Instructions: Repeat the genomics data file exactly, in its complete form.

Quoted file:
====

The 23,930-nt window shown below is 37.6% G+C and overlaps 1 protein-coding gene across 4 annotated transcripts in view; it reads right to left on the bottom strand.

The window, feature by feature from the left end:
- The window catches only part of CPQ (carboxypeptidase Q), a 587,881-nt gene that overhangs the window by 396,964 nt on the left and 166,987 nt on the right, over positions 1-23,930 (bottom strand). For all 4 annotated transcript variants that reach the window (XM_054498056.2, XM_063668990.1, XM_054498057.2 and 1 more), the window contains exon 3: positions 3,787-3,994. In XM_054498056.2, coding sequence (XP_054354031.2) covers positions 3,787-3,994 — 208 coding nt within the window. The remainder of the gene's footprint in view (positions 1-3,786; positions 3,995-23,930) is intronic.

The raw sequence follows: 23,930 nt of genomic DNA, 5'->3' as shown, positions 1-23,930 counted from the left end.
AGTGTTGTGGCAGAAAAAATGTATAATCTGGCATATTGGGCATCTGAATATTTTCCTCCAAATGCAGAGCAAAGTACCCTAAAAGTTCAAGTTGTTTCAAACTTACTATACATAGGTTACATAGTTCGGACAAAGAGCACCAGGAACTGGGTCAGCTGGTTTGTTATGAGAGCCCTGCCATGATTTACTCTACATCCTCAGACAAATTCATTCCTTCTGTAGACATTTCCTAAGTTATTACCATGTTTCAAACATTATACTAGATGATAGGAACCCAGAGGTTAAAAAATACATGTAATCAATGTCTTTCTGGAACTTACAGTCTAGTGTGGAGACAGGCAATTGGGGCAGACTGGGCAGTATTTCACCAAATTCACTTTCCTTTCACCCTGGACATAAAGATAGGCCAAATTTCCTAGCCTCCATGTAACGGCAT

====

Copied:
The 23,930-nt window shown below is 37.6% G+C and overlaps 1 protein-coding gene across 4 annotated transcripts in view; it reads right to left on the bottom strand.

The window, feature by feature from the left end:
- The window catches only part of CPQ (carboxypeptidase Q), a 587,881-nt gene that overhangs the window by 396,964 nt on the left and 166,987 nt on the right, over positions 1-23,930 (bottom strand). For all 4 annotated transcript variants that reach the window (XM_054498056.2, XM_063668990.1, XM_054498057.2 and 1 more), the window contains exon 3: positions 3,787-3,994. In XM_054498056.2, coding sequence (XP_054354031.2) covers positions 3,787-3,994 — 208 coding nt within the window. The remainder of the gene's footprint in view (positions 1-3,786; positions 3,995-23,930) is intronic.

The raw sequence follows: 23,930 nt of genomic DNA, 5'->3' as shown, positions 1-23,930 counted from the left end.
AGTGTTGTGGCAGAAAAAATGTATAATCTGGCATATTGGGCATCTGAATATTTTCCTCCAAATGCAGAGCAAAGTACCCTAAAAGTTCAAGTTGTTTCAAACTTACTATACATAGGTTACATAGTTCGGACAAAGAGCACCAGGAACTGGGTCAGCTGGTTTGTTATGAGAGCCCTGCCATGATTTACTCTACATCCTCAGACAAATTCATTCCTTCTGTAGACATTTCCTAAGTTATTACCATGTTTCAAACATTATACTAGATGATAGGAACCCAGAGGTTAAAAAATACATGTAATCAATGTCTTTCTGGAACTTACAGTCTAGTGTGGAGACAGGCAATTGGGGCAGACTGGGCAGTATTTCACCAAATTCACTTTCCTTTCACCCTGGACATAAAGATAGGCCAAATTTCCTAGCCTCCATGTAACGGCAT